HEARING AND RECOGNIZING THE LORD
(A Reflection for the 2nd Sunday, Ord Yr B, 17.01.21 by Fr Galadima Bitrus, OSA)
With the celebration of the Baptism of the Lord last Sunday, the Christmas season ended and we began the liturgical ordinary year cycle B. The ordinary liturgical year consists of 33 to 34 weeks, divided into two: Ordinary Time I, which begins from the Monday after 6th January to the beginning of Lent, and Ordinary Time II, which begins from the Monday after Pentecost Sunday and ends on the Saturday before the 1st Sunday of Advent.
During ordinary time, we have the opportunity to deepen our understanding of the mystery of Christ, focusing our attention each Sunday on a particular aspect of the message of Christ and the ways in which such message must shape our everyday life.
In this 2nd Sunday, the readings focus our attention on hearing and recognizing the Lord when he speaks to us or when we see him, so as to grow in our understanding of his will and purpose for us.
In the 1st Reading (from 1 Samuel 3:3-10.19), we read the account of the call of the young Samuel, who was in the service of the Lord under Eli and will become a judge and a prophet of the Lord. In a time when the word of the Lord was rare and prophecy was not widespread, the Lord calls Samuel at night, as he was asleep besides the Ark of God while the lamp of God still burnt.
Through the help of the old priest of Shiloh, Eli, Samuel was guided to listen attentively to the Lord and to receive his word; being encouraged by Eli, he was able to deliver accurately the Lord’s message without fear or favour, even when it was an unpleasant message and the person concerned was his own tutor and benefactor.
Now, the night is a frequent time for revelations in the Hebrew Bible (see Genesis 26:24; 46:2; 2 Samuel 7:4; 1 Kings 3:4-15; 2 Chronicles 1:7-13; 7:12; Daniel 7:2; Psalm 17:3; Acts 23:11; 16:9; 18:9). Sleeping in the sanctuary besides the Ark reflects an ancient Near Eastern practice whereby a person seeking guidance would sleep in the sanctuary or a holy place, hoping to receive a divine visitation in a dream.
The fact that Samuel was inexperienced and the word of God was rare and prophecy not widespread, explains why they did not understand at once that it was the Lord calling until the third time, which is a number of divine completeness and perfection in the Bible, especially prominent in the New Testament (see Luke 22:54-62; 24:7; John 21:15-17).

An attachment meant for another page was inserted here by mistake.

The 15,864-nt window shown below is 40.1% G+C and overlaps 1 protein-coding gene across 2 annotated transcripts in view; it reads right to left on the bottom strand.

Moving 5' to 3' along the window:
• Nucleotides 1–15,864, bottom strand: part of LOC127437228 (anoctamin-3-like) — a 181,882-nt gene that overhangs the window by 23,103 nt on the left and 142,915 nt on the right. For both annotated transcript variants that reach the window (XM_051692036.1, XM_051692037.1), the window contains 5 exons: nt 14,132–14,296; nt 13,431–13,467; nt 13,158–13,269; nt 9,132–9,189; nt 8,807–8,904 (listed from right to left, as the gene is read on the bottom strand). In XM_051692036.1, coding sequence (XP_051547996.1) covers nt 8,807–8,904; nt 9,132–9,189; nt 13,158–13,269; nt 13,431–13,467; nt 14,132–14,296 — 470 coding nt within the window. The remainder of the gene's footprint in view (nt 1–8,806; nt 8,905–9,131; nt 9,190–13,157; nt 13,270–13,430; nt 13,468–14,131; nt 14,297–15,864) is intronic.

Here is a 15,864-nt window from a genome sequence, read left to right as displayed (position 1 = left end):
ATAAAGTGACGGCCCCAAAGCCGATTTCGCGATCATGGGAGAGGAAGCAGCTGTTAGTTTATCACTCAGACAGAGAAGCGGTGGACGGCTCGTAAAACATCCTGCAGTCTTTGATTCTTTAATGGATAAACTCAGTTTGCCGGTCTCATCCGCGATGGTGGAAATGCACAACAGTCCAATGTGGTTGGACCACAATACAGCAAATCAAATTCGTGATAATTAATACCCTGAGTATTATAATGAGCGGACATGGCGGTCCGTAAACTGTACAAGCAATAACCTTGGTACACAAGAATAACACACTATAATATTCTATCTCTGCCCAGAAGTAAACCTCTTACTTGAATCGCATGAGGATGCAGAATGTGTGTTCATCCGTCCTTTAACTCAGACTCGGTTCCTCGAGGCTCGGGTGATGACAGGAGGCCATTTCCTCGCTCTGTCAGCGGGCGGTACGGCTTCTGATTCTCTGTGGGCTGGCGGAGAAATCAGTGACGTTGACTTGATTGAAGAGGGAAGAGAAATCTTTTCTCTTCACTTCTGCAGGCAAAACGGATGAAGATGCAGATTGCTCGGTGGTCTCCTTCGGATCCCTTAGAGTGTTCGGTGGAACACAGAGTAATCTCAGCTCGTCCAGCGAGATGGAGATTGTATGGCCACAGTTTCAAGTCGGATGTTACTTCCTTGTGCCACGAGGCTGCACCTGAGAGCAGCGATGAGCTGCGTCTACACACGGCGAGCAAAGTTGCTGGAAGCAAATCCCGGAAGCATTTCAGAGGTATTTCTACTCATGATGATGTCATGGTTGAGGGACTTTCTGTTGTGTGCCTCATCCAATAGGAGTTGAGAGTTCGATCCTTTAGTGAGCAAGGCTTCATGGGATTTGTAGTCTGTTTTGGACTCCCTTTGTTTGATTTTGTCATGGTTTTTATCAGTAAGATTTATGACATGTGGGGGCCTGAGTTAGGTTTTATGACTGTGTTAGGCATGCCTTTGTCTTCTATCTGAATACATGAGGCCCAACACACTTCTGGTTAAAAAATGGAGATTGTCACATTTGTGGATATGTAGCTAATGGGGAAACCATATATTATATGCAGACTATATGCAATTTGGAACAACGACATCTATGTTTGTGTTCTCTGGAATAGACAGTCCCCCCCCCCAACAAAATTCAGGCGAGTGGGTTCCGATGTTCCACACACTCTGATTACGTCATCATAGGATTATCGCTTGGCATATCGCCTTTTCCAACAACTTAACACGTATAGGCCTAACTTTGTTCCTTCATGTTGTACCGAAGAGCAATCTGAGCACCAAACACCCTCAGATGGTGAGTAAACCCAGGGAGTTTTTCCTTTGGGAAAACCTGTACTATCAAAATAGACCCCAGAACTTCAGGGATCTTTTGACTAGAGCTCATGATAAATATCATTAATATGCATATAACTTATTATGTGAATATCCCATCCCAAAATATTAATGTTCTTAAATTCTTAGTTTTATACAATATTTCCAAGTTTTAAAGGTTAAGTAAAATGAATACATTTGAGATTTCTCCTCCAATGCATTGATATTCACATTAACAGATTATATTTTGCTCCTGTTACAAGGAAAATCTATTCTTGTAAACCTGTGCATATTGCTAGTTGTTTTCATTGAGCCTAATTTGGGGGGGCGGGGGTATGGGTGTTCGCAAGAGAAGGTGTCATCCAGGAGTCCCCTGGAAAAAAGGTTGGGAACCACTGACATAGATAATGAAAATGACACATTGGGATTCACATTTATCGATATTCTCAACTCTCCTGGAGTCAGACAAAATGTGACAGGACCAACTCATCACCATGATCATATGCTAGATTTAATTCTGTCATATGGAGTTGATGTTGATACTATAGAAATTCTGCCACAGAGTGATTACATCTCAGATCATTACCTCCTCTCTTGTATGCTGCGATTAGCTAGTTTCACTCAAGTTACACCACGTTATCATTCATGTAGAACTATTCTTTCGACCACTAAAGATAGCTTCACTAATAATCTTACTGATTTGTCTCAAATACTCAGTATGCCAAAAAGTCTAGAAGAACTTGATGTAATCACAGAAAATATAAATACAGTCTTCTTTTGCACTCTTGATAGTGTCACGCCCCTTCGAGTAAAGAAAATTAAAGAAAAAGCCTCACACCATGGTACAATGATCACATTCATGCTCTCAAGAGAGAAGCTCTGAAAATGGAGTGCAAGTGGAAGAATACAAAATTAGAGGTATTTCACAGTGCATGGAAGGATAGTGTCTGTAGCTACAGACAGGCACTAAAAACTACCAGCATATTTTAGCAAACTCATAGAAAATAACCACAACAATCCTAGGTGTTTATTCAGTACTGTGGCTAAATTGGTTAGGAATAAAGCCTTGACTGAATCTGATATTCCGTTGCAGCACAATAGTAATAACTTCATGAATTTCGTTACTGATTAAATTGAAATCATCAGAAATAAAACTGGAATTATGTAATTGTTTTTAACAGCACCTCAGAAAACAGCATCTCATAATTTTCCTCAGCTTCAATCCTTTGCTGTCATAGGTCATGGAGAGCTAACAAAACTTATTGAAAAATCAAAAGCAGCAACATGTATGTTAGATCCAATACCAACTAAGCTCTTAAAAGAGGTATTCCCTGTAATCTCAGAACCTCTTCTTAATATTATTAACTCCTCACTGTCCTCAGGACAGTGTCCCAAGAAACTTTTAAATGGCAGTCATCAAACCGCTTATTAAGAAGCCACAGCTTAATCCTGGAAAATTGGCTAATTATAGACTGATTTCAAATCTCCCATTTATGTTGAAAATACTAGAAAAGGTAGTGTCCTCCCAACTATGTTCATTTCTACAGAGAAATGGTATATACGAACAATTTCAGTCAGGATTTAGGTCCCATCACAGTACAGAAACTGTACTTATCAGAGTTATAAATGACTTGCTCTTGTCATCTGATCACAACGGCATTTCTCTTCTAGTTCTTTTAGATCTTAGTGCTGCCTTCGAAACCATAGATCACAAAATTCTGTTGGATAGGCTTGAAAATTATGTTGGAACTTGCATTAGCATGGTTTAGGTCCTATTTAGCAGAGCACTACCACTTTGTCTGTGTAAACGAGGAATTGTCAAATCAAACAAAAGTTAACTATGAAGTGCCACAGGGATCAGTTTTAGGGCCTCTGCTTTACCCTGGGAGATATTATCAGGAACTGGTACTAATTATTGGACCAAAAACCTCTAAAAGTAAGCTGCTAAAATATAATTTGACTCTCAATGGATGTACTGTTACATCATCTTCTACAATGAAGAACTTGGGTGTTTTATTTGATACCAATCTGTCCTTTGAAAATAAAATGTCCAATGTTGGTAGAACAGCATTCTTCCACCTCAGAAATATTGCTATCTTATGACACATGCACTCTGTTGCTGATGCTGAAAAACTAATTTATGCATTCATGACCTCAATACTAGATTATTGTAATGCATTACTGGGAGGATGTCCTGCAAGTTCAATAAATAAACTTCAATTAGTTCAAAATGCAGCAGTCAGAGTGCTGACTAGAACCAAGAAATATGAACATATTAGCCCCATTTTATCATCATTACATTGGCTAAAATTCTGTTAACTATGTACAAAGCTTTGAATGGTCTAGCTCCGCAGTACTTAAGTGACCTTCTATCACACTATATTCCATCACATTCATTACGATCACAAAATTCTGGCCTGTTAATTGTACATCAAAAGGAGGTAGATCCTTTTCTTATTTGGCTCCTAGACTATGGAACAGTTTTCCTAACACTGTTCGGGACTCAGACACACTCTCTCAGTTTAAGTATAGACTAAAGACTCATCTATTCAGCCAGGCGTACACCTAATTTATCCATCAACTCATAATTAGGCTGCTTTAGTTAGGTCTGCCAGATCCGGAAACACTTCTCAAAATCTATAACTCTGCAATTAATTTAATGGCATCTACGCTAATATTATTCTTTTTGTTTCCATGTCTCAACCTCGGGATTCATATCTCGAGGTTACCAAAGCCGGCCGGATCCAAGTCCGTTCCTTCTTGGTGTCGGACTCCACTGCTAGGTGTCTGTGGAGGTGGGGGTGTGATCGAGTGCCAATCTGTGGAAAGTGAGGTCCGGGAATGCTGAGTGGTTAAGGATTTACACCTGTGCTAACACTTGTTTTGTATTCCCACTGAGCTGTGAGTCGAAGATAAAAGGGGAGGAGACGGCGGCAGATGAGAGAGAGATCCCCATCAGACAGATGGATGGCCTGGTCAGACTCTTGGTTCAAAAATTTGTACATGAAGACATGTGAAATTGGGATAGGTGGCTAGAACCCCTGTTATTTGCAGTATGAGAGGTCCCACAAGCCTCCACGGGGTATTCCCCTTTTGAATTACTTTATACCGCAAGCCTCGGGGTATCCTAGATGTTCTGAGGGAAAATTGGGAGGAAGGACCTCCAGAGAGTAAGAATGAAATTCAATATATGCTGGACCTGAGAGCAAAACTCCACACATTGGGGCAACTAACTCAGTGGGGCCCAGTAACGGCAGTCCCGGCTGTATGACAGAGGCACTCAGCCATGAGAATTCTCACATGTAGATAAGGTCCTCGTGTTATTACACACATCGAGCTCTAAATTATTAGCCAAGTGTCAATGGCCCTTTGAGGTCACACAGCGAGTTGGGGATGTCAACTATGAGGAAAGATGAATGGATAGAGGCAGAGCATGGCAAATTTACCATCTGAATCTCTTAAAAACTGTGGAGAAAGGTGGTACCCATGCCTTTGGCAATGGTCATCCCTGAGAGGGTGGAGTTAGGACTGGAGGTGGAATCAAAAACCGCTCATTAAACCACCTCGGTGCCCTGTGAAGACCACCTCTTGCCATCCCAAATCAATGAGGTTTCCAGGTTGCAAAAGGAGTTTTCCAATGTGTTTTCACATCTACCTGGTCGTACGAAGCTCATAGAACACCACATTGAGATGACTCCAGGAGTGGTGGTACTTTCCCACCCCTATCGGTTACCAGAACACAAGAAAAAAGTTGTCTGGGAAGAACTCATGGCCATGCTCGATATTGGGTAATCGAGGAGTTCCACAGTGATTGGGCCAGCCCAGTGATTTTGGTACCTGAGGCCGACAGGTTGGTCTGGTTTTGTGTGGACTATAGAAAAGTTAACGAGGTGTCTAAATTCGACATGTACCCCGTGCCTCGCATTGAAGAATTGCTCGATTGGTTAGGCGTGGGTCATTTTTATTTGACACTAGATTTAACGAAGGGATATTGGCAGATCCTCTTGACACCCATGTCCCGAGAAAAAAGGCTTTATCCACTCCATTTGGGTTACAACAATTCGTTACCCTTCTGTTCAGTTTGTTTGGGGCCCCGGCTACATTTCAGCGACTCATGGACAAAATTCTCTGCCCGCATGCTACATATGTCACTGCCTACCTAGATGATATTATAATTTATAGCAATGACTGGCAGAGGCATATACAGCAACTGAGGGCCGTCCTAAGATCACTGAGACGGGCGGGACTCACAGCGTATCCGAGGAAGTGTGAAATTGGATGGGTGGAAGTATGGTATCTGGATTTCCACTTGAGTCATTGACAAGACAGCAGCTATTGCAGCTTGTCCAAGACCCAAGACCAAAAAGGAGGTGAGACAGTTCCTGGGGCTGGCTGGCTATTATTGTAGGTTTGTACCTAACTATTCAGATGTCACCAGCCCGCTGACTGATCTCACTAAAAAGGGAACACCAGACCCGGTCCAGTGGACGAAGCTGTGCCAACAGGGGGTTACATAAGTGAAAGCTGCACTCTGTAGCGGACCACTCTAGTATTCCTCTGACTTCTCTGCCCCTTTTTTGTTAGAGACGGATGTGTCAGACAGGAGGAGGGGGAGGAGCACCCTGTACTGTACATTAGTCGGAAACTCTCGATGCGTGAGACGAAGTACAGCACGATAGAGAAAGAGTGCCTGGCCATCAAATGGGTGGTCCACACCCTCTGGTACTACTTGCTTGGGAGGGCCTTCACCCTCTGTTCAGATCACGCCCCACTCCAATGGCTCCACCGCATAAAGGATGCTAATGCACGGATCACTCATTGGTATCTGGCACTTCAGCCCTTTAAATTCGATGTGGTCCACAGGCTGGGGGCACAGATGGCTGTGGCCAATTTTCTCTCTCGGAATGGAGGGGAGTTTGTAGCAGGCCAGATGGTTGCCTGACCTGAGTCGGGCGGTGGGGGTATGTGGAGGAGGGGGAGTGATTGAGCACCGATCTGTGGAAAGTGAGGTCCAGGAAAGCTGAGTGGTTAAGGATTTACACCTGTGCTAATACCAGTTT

The call of Samuel, therefore, helps us to understand that although the Lord speaks to us individually and personally, we may just need time and others around us to make fuller sense of the Lord’s voice and call. It also encourages us to learn to honour our duty to speak and bear witness to the truth that the Lord has revealed to us. For truth to be truth, it must be as blind as madam justice, equally served to all, irrespective of persons and affiliations.
In the 2nd Reading (1 Corinthians 6:13-20), the apostle Paul makes the case for bodily purity. Corinth was a prominent trade centre and an important place of Greco-Roman civilization, characterized by lots of fun seeking, such that among its temples were some dedicated to Aphrodite, the goddess of love. Paul had to redefine the concept of love for the Greco-Roman converts to Christianity, as we can find in the famous love poem in 1 Corinthians 13:4-13. He
also had to face squarely the question of sexual immorality that was central to the Corinthian love culture, arguing as we read in today’s 2nd reading, that our body is not meant for sexual immorality (Greek porneia). He puts forward three arguments to drive home this teaching:
+ Our body is united with Christ as a man becomes one with his wife and vice versa. Sexual intercourse unites the two partners in a real way and makes them one (vv. 13-17).
+ While other sins are committed outside the body, fornication is all the more grievous because it is sin against one’s own body (v. 18).
+ Our body is also not ours but the temple of the Holy Spirit, bought or ransomed through Christ’s crucifixion, hence, the need to use it to glorify God rather than abusing it for carnal gratification (vv. 19-20).
Thus, the 2nd Reading underlines our call to holiness, especially as it pertains to our sexual conduct.
In the Gospel (John 1:35-42), we read of the call of Jesus’ first disciples. Andrew was among the two disciples of John who were directed to Jesus by their own teacher John when he pointed at Jesus as “the lamb of God” (1:35-36), a possible allusion to the Passover lamb associated with redemption. In John 1:29, Jesus as lamb of God is qualified as “the one who takes away the sin of the world.” The two disciples of John who asked Jesus where he lived were invited to “come and see” and they “came and saw” where he was staying and remained with him (1:37-39) and even invited others to come and see the awaited Messiah (1:40-42).
Clearly, therefore, the other is significant in our journey to finding God and finding his purpose for us. Just as Eli was instrumental for Samuel in making sense of God’s voice and call in the 1st reading, in the Gospel John is instrumental for Andrew and the other disciple in their finding Jesus, and Andrew is in turn instrumental for Peter finding Jesus and therefore his own vocation.
May we recognize in each other the path to God and his voice calling us by name and entrusting us with our own responsibility towards making our world a temple where God is acknowledged, worshipped and adored!